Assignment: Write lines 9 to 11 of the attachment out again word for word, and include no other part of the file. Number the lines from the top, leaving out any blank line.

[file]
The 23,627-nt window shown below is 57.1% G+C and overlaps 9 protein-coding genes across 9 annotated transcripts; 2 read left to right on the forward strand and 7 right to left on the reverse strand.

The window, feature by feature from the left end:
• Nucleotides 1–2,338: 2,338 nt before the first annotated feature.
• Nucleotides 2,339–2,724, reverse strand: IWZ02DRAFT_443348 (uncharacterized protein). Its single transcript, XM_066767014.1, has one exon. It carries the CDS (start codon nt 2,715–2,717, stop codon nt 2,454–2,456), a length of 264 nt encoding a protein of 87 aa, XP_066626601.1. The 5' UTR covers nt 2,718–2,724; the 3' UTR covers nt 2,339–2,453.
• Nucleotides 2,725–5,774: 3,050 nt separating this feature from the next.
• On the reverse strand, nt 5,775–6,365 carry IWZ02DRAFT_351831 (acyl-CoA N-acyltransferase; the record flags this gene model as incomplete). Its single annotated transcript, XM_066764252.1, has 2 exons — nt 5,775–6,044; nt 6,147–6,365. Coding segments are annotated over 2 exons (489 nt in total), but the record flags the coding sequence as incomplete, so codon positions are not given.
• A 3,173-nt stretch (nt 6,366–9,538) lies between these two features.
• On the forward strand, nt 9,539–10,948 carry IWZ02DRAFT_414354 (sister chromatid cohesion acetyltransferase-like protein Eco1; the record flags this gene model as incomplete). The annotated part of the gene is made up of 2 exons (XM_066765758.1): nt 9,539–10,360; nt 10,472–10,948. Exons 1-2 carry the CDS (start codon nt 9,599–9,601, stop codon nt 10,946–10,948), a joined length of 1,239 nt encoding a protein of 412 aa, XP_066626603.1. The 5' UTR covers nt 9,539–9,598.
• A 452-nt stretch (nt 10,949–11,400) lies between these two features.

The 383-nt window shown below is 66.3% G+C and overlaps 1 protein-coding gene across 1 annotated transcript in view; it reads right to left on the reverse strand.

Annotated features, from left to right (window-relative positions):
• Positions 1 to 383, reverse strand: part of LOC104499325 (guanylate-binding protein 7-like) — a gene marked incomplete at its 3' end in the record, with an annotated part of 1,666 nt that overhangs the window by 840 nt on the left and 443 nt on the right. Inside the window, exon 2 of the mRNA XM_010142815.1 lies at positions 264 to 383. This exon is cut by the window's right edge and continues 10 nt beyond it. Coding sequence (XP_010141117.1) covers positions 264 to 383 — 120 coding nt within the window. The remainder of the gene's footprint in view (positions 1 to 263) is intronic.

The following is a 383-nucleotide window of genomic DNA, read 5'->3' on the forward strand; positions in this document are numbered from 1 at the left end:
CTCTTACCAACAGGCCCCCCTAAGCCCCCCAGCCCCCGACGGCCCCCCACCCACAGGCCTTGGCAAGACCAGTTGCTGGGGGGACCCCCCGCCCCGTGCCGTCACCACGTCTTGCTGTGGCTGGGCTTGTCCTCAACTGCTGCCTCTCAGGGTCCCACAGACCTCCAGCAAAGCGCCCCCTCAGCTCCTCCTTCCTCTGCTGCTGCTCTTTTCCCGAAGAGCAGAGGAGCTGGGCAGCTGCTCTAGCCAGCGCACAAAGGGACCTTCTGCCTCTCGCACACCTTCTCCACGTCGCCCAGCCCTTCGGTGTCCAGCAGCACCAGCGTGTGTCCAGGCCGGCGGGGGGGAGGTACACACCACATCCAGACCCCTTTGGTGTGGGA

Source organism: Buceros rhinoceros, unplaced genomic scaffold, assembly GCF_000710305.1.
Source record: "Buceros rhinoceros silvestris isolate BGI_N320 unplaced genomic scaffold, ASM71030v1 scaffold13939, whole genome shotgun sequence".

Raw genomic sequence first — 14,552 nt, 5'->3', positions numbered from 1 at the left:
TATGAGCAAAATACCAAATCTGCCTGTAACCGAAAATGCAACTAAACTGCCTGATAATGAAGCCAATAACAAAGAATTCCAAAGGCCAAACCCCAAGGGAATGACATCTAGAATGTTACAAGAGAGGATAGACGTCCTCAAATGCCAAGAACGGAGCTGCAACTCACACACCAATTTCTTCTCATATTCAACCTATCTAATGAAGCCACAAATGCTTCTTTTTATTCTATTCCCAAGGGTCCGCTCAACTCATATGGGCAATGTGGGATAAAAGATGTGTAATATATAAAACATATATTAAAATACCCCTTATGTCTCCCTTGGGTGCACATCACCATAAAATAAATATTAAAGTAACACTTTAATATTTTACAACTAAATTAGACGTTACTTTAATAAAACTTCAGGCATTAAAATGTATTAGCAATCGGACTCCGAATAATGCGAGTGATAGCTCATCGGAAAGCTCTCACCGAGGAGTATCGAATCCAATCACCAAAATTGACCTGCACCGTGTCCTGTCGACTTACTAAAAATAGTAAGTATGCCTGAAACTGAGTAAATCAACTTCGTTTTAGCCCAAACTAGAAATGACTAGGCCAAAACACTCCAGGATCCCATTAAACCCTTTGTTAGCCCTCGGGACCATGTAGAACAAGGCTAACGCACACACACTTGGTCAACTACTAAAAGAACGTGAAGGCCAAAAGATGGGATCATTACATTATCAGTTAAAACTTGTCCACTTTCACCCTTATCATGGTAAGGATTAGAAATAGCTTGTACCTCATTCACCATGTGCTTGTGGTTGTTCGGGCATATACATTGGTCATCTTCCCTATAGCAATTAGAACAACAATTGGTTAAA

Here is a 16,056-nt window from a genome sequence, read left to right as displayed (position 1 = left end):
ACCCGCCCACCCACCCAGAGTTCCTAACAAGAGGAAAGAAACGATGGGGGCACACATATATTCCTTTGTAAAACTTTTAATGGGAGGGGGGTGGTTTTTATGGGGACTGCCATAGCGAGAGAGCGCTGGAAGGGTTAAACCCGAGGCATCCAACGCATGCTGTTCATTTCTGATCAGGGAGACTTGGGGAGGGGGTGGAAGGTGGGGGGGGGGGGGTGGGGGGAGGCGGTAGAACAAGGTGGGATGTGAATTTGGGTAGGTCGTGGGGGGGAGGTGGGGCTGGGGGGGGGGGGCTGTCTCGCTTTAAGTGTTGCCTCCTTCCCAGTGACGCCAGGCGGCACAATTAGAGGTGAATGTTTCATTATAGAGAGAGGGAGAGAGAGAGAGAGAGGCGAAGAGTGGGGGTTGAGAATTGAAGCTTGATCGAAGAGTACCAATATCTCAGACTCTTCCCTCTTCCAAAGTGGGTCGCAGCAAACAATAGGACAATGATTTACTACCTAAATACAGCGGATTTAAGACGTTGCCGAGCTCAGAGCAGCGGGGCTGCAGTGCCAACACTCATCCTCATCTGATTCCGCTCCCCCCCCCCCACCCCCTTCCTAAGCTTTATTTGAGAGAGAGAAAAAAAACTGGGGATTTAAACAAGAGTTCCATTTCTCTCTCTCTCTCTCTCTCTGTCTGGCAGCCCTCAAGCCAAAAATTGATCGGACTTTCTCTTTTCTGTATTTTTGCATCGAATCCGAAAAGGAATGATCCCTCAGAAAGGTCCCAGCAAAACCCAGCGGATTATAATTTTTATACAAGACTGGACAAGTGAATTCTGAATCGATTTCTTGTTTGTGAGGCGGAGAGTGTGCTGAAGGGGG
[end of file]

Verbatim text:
• A 452-nt stretch (nt 10,949–11,400) lies between these two features.

The 383-nt window shown below is 66.3% G+C and overlaps 1 protein-coding gene across 1 annotated transcript in view; it reads right to left on the reverse strand.

Annotated features, from left to right (window-relative positions):